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European Journal of Anaesthesiology 2008; 25: 403–409

r 2007 Copyright European Society of Anaesthesiology

doi: 10.1017/S0265021507003079

Original Article

The efficacy and neurotoxicity of dexmedetomidine

administered via the epidural route

S. Konakci*, T. Adanir*, G. Yilmaz*, T. Rezankoy

Ataturk Training and Research Hospital, Departments of *Anaesthesiology, y Pathology, Izmir, Turkey

Background: a2-Adrenoceptor agonists administered into the intrathecal and epidural space have been found to
be effective in the treatment of chronic pain. Moreover, it was shown that they increase the analgesic effects of
local anaesthetics and provide sedation, anxiolysis and haemodynamic stability. Dexmedetomidine, a potent
and highly selective a2-adrenoceptor agonist, is in current clinical use, particularly in the intensive care unit.
Our aim was to investigate whether dexmedetomidine produced motor and sensory blockade and neurotoxic
effects when administrated via the epidural catheter in rabbits. Methods: Twenty-one New Zealand white
rabbits were included in the study. Animals were randomized into three groups. In Group L: lidocaine (2%),
in Group LD: lidocaine (2%) 1 dexmedetomidine (5 mg) and in Group D: dexmedetomidine (10 mg) were
administered by epidural catheter. Motor and sensory blockade were evaluated. After the evaluation of block,
the animals were euthanized and their spinal cords removed for neuropathological evaluations. Results: Motor
and sensory blockade were lower in Group D than in Group L and Group LD (P , 0.01). Although there were
no differences between the groups for ischaemia of the medulla spinalis, evidence of demyelinization of the
oligodendrocytes in the white matter in Group D was significantly higher than in Group L (P 5 0.035).
Conclusions: We observed that dexmedetomidine does not have motor and sensory effects, but it may have a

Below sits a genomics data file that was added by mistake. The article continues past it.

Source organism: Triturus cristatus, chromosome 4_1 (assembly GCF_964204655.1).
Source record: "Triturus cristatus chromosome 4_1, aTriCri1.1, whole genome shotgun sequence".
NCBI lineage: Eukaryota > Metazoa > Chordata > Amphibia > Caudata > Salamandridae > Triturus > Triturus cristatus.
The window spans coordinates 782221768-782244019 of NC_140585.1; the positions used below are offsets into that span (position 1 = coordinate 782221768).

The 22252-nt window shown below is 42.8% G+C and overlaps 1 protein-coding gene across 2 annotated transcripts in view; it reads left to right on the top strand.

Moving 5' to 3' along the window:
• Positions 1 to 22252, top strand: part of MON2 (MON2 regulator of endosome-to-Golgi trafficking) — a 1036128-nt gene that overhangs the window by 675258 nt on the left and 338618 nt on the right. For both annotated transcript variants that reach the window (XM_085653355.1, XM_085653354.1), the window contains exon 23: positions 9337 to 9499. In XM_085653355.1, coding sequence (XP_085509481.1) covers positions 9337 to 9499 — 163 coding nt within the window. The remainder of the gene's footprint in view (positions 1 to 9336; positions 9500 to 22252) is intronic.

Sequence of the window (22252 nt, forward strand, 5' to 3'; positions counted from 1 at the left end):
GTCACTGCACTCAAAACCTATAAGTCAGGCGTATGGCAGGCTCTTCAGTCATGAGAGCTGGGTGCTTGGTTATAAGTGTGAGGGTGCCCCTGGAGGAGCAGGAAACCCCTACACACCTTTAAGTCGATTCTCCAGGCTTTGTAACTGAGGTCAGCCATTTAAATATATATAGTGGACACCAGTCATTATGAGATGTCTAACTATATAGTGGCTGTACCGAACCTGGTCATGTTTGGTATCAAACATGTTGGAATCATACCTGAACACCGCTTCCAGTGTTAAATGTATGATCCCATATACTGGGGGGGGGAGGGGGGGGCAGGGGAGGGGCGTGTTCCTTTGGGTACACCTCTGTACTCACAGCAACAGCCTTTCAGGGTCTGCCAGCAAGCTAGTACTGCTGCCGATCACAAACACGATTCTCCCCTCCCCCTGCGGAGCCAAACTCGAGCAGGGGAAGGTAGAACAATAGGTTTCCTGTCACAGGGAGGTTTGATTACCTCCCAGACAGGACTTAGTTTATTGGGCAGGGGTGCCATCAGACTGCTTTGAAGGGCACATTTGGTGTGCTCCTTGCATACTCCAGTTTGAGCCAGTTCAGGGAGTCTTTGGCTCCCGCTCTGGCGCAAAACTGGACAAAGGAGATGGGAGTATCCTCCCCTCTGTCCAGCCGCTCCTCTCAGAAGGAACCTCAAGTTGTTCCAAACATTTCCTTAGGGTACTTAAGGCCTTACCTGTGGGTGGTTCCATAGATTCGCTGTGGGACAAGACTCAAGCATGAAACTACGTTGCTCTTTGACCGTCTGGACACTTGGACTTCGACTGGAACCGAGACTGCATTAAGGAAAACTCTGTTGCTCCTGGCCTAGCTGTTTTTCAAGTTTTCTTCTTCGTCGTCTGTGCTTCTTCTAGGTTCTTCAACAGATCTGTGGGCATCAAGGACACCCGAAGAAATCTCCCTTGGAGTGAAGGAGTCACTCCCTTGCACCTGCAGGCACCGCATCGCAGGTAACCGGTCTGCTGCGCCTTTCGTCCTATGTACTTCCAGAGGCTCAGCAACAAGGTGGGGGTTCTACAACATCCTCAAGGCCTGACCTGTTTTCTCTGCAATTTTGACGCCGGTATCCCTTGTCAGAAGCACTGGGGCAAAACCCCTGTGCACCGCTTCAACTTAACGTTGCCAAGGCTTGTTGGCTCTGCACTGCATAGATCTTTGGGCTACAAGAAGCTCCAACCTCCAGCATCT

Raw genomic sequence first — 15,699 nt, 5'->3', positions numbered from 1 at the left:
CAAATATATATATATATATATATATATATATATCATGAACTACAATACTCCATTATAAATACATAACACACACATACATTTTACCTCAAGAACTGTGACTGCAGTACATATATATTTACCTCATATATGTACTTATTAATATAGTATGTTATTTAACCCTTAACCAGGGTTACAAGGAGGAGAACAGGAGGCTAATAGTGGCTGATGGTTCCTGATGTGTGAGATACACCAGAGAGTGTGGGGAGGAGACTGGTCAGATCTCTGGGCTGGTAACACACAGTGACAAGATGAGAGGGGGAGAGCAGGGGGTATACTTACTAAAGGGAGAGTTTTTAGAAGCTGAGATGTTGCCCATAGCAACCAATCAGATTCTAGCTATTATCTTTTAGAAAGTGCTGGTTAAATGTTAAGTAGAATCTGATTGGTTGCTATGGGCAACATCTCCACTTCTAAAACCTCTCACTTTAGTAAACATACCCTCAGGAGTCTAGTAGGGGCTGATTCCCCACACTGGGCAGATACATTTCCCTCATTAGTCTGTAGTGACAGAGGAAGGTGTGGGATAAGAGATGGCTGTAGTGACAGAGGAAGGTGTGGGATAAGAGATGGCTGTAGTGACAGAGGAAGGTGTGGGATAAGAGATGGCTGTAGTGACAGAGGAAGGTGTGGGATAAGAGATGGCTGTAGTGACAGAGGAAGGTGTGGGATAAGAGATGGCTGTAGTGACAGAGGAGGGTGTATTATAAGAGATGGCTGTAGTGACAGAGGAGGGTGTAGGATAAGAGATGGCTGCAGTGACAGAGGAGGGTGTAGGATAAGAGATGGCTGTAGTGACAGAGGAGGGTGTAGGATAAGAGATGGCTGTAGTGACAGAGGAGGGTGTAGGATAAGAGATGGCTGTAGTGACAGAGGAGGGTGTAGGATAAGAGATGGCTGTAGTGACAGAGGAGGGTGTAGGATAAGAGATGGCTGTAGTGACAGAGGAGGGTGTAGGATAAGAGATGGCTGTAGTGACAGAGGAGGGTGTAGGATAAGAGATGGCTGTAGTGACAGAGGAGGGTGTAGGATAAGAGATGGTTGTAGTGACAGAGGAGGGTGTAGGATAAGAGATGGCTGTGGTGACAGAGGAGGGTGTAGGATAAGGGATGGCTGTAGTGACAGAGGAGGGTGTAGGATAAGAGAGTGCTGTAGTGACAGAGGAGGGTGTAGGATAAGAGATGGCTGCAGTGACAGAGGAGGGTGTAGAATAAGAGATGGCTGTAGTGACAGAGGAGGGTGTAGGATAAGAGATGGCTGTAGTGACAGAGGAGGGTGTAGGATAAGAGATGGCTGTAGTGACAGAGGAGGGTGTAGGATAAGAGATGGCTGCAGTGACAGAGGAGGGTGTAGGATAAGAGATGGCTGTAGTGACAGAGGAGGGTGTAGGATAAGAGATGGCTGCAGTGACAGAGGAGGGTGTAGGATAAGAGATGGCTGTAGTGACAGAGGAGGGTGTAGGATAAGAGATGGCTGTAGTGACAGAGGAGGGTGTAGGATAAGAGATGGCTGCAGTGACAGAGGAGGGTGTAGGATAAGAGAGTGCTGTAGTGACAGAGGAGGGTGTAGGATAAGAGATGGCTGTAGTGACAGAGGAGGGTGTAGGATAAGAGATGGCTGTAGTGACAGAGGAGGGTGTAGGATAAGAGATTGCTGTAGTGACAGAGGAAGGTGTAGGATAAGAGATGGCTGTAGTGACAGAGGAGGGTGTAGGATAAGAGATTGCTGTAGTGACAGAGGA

harmful effect on the myelin sheath when administered via the epidural route.



Introduction a2-adrenoceptor agonists predominantly result from

supraspinal actions [4]. An a2-adrenergic compound
In order to provide ideal analgesia via the epidural
that diffuses poorly through the blood–brain barrier
route, the antinociceptive side-effects should be
and within the central nervous system might provide
minimal. Because there is no such ideal local
effective locally mediated antinociception with minor
anaesthetic, many drugs (e.g. opioids, benzodiaze-
side-effects after intrathecal or epidural administra-
pines, magnesium, ketamine, clonidine, baclofen,
tion. a2-Adrenoceptor agonists have been used in
somatostatin, neostigmine and steroids) have been
association with local anaesthetics to increase the
used as adjuvants. a2-Adrenoceptor agonists have
duration of spinal anaesthesia. Intrathecal or epidural
antinociceptive effects [1–3]. This antinociception
administration of clonidine prolongs motor blockade
is in part caused by action on spinal a2-adreno-
induced by local anaesthetics. Since the affinity of
ceptors. In contrast, the sedative side-effects of
dexmedetomidine to a2-adrenoceptors is eight times
greater than clonidine, it is expected that dexmede-
Correspondence to: Tayfun Adanir, P.B. 12 Hatay, 35370 Izmir, Turkey. E-mail:
tadanir@tnn.net; Tel: 190 232 2444444 380; Fax: 190 232 2434848
tomidine could be advantageous in regional anaes-
Accepted for publication 16 October 2007 EJA 4302
thesia. Establishing the safety of neuroaxial drugs is
First published online 19 December 2007 very important before these drugs are given to
404 S. Konakci et al

humans. Despite extensive use in animal experi- Five hours after the insertion of the epidural
mentation, dexmedetomidine has not been tested catheter, in order to verify that the catheter was
clinically by the epidural or intrathecal route, or within the epidural space, 1 mL of 1% lidocaine was
evaluated for neurotoxicity. administered via the epidural catheter and flushed
The purpose of this prospective, randomized, with 0.2 mL of 0.9% NaCl. If any motor or sensory
double-blind study was to investigate whether blockade was observed within 5 min, it was concluded
dexmedetomidine has motor and sensory blockade that the catheter was in the subdural space, not in
and side-effects when it was administered via an the epidural space. It was verified that motor or
epidural catheter in rabbits. sensory blockade was observed after 20 min of drug
The ear lobe veins of the animals were cannulated
Methods with 24-G catheters and 0.9% NaCl was admi-
This study was approved by the Institutional Animal nistered (5 mL kg21) 24 h after the placement of
Investigation Ethics Committee of Izmir Ataturk the epidural catheter. The animals were sedated
Training and Research Hospital. Twenty-eight New with intravenous (i.v.) midazolam (0.2 mg kg21)
Zealand White Rabbits weighing 1650–2100 g were (Dormicum, Roche, Fontenay, France). Arterial
planned to be included in the study; however, seven cannulation of the other ear was performed after
rabbits were excluded for failure of placement of sedation. Invasive blood pressure (BP) and heart rate